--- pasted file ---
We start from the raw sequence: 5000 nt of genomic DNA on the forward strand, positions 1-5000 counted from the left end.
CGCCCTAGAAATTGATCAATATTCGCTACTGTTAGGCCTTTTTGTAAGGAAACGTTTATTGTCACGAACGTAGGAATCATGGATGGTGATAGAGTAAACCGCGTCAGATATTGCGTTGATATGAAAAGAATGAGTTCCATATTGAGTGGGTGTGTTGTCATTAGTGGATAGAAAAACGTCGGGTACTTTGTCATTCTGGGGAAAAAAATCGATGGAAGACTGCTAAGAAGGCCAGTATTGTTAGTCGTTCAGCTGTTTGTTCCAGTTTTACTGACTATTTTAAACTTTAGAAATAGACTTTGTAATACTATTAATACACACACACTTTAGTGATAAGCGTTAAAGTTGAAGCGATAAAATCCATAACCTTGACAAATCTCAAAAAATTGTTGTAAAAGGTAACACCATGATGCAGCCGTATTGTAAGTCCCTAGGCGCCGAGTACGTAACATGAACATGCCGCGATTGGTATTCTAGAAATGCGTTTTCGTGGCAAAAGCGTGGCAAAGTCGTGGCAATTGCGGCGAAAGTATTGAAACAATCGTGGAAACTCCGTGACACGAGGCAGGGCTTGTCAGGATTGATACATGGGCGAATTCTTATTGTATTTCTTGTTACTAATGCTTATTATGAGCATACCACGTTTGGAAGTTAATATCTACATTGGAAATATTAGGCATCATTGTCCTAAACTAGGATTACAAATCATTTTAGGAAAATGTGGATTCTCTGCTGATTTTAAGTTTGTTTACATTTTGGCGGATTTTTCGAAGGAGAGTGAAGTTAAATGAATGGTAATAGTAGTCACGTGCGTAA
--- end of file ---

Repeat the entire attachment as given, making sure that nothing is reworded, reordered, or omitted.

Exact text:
We start from the raw sequence: 5000 nt of genomic DNA on the forward strand, positions 1-5000 counted from the left end.
CGCCCTAGAAATTGATCAATATTCGCTACTGTTAGGCCTTTTTGTAAGGAAACGTTTATTGTCACGAACGTAGGAATCATGGATGGTGATAGAGTAAACCGCGTCAGATATTGCGTTGATATGAAAAGAATGAGTTCCATATTGAGTGGGTGTGTTGTCATTAGTGGATAGAAAAACGTCGGGTACTTTGTCATTCTGGGGAAAAAAATCGATGGAAGACTGCTAAGAAGGCCAGTATTGTTAGTCGTTCAGCTGTTTGTTCCAGTTTTACTGACTATTTTAAACTTTAGAAATAGACTTTGTAATACTATTAATACACACACACTTTAGTGATAAGCGTTAAAGTTGAAGCGATAAAATCCATAACCTTGACAAATCTCAAAAAATTGTTGTAAAAGGTAACACCATGATGCAGCCGTATTGTAAGTCCCTAGGCGCCGAGTACGTAACATGAACATGCCGCGATTGGTATTCTAGAAATGCGTTTTCGTGGCAAAAGCGTGGCAAAGTCGTGGCAATTGCGGCGAAAGTATTGAAACAATCGTGGAAACTCCGTGACACGAGGCAGGGCTTGTCAGGATTGATACATGGGCGAATTCTTATTGTATTTCTTGTTACTAATGCTTATTATGAGCATACCACGTTTGGAAGTTAATATCTACATTGGAAATATTAGGCATCATTGTCCTAAACTAGGATTACAAATCATTTTAGGAAAATGTGGATTCTCTGCTGATTTTAAGTTTGTTTACATTTTGGCGGATTTTTCGAAGGAGAGTGAAGTTAAATGAATGGTAATAGTAGTCACGTGCGTAA